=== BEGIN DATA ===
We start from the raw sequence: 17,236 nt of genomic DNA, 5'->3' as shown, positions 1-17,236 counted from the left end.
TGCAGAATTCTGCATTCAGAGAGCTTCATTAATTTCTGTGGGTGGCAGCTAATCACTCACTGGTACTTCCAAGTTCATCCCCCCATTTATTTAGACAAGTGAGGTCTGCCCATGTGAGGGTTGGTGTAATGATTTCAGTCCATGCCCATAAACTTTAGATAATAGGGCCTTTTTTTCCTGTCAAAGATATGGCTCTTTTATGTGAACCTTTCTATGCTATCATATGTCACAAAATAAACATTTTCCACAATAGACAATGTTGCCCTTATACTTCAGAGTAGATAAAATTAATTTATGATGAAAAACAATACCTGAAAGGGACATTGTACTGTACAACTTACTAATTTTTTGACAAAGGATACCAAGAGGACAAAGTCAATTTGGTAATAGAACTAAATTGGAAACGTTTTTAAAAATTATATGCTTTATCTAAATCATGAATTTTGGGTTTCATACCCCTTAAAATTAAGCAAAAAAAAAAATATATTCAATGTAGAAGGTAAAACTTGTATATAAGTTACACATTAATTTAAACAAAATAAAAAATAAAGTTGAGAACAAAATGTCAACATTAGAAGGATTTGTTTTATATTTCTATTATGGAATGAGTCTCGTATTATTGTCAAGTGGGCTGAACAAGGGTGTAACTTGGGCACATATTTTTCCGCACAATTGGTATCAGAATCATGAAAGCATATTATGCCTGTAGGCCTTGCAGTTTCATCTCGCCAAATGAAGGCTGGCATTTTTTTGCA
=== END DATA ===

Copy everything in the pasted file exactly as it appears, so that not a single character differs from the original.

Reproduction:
We start from the raw sequence: 17,236 nt of genomic DNA, 5'->3' as shown, positions 1-17,236 counted from the left end.
TGCAGAATTCTGCATTCAGAGAGCTTCATTAATTTCTGTGGGTGGCAGCTAATCACTCACTGGTACTTCCAAGTTCATCCCCCCATTTATTTAGACAAGTGAGGTCTGCCCATGTGAGGGTTGGTGTAATGATTTCAGTCCATGCCCATAAACTTTAGATAATAGGGCCTTTTTTTCCTGTCAAAGATATGGCTCTTTTATGTGAACCTTTCTATGCTATCATATGTCACAAAATAAACATTTTCCACAATAGACAATGTTGCCCTTATACTTCAGAGTAGATAAAATTAATTTATGATGAAAAACAATACCTGAAAGGGACATTGTACTGTACAACTTACTAATTTTTTGACAAAGGATACCAAGAGGACAAAGTCAATTTGGTAATAGAACTAAATTGGAAACGTTTTTAAAAATTATATGCTTTATCTAAATCATGAATTTTGGGTTTCATACCCCTTAAAATTAAGCAAAAAAAAAAATATATTCAATGTAGAAGGTAAAACTTGTATATAAGTTACACATTAATTTAAACAAAATAAAAAATAAAGTTGAGAACAAAATGTCAACATTAGAAGGATTTGTTTTATATTTCTATTATGGAATGAGTCTCGTATTATTGTCAAGTGGGCTGAACAAGGGTGTAACTTGGGCACATATTTTTCCGCACAATTGGTATCAGAATCATGAAAGCATATTATGCCTGTAGGCCTTGCAGTTTCATCTCGCCAAATGAAGGCTGGCATTTTTTTGCA